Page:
I’ve hesitated to write this, but when I think of other mommas who might be out there thinking the same thing, I feel like I need to share this.
I have a very, very dear friend whose daughter is 2 months older than Rowenna. My friend is endlessly patient, kind, gentle. She constantly seeks to better understand and better support those around her, and for that reason I hope she understands what I’m going to write.
We recently attended her daughter’s second birthday party. Rowenna and her daughter were the only little ones there, so all eyes were on this pair of girls. (as is usually the case when adorable toddlers are around!) There’s something about a milestone that makes you take inventory of your own life, I think, so as we sat there and celebrated her beautiful daughter, my mind reeled at the vast differences between them.
There was a lot of “Oh, I remember when the birthday girl was that age!” and “Just wait til she’s old enough to walk!” as Rowenna crawled with wild abandon around the party, being her lovable Rowenna self. Now to my friend’s credit, she never jumped in with an “Oh, she has Down syndrome!” in an attempt to explain my child and for that, I am grateful. It took a whole lot of willpower for me not to shout “she’s only 2 months older!” in the middle of this party. I was feeling simultaneously fiercely protective of my girl and crushed at the obvious differences between the two.
And I know people say things like that because it’s what you do, or because they’re trying to make small talk, or because they really just don’t see Down syndrome in my sweet girl. I know these things are said without malice or prejudice, but they still sting, even after almost 2 years.
But the hardest part was my own reaction to seeing my friend’s darling girl in action. I hated sitting there, choking back tears, as her clever girl picked up presents, identified various items, said thank you, and gave hugs. Walked. Talked. Asked questions. Asked for things. Identified needs.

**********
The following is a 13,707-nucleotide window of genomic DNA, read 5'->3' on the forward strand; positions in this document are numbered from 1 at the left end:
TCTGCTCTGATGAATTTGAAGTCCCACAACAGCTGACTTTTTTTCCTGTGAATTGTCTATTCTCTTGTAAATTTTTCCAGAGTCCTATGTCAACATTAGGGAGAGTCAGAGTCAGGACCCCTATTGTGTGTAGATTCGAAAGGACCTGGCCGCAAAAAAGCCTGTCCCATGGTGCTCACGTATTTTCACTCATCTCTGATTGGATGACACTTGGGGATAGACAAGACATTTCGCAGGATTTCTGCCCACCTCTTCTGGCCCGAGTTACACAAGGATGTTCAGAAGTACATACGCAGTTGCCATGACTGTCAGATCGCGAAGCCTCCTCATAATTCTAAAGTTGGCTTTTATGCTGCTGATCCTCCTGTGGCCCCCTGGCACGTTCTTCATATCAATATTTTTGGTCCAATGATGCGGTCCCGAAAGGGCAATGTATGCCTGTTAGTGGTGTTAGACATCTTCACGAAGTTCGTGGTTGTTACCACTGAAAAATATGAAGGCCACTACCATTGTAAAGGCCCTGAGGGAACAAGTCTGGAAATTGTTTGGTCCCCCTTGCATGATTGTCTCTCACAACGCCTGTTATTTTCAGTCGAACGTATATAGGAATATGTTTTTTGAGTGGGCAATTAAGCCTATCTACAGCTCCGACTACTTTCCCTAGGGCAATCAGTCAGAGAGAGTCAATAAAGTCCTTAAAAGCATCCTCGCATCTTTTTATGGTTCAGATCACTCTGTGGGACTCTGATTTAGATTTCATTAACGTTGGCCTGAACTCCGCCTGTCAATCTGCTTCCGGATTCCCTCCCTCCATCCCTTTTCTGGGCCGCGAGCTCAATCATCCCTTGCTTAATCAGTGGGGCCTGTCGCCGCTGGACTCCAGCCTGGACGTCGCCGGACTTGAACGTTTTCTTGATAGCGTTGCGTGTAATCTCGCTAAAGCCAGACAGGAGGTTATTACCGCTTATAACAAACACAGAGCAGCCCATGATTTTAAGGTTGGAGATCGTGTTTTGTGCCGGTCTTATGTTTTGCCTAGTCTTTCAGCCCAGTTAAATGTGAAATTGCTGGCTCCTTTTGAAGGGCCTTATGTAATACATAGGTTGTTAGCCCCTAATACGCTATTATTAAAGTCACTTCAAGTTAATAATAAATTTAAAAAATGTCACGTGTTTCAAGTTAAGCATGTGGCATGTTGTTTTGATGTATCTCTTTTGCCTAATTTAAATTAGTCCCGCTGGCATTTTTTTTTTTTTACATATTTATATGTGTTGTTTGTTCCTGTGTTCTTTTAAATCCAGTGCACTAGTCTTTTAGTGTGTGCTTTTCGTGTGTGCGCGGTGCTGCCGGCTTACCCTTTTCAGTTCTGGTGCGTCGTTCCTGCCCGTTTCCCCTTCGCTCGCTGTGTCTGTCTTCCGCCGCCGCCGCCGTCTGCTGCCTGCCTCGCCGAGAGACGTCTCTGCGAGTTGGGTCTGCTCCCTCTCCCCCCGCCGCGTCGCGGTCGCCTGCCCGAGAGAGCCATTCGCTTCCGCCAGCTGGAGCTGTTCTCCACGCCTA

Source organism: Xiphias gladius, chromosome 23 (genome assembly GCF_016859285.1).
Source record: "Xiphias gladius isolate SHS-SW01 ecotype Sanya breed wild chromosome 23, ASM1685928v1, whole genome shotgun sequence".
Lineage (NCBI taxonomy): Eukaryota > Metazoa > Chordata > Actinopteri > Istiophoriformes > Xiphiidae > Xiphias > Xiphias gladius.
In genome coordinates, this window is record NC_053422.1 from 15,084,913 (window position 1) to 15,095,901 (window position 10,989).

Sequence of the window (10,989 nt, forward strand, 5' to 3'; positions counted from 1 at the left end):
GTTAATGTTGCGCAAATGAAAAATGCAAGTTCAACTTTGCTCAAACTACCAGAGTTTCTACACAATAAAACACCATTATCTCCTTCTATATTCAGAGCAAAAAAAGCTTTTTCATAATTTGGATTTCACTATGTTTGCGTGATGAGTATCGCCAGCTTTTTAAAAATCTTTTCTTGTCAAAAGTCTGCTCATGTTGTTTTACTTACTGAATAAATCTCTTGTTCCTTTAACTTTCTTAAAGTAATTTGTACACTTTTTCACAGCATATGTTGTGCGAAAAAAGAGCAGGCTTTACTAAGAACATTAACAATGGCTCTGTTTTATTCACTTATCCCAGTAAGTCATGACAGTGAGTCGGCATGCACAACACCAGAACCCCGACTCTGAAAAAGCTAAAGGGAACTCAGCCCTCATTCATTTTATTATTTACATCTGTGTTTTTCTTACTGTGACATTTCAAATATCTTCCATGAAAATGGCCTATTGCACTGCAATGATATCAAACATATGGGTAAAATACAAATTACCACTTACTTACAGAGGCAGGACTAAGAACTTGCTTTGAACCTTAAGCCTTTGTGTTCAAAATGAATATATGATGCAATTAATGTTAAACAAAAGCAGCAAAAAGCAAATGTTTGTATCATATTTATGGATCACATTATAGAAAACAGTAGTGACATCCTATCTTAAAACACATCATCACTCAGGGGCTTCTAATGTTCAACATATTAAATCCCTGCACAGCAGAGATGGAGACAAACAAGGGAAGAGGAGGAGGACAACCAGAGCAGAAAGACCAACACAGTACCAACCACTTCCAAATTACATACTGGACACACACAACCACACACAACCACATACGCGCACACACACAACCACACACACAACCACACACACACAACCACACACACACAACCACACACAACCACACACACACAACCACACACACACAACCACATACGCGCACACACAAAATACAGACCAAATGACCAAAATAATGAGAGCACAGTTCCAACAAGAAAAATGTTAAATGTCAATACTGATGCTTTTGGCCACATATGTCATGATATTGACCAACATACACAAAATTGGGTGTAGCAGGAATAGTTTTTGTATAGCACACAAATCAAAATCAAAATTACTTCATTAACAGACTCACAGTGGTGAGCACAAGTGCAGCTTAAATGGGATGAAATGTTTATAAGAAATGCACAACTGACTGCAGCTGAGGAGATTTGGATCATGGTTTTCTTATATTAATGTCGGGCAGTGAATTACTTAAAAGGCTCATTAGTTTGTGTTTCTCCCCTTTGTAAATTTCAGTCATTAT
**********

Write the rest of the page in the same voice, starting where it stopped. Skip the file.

I sat there and choked back tears, flashing forward 2 months to Rowenna’s second birthday. I know Rowenna will achieve all of these things, but her second birthday is going to look so very different than the party I just attended. A reminder how different my girl is right now and of the road ahead.
And perhaps this gets to the heart of one of the things I dislike about Down syndrome – the distance that is sometimes there, a distance when you really crave closeness. The awkward smile of a friend who looks from her child to yours. My own trembling smile. Simultaneously loving my own child and fighting the pain in my heart that some things just don’t come naturally to my child. Wanting to change nothing about Rowenna while wishing she could tell me when something hurts or something is fun. The distance I put between myself and one of my oldest, dearest friends in order to protect my heart.
I want my friend to know that I love her, and love her daughter. I am proud of her as a momma, and proud of her little girl as she grows into an ever more delightful sprite of a girl.
And I sincerely hope that days like these are fewer and fewer for me. I think they will be. And I hope I’m not the only mom feeling this way.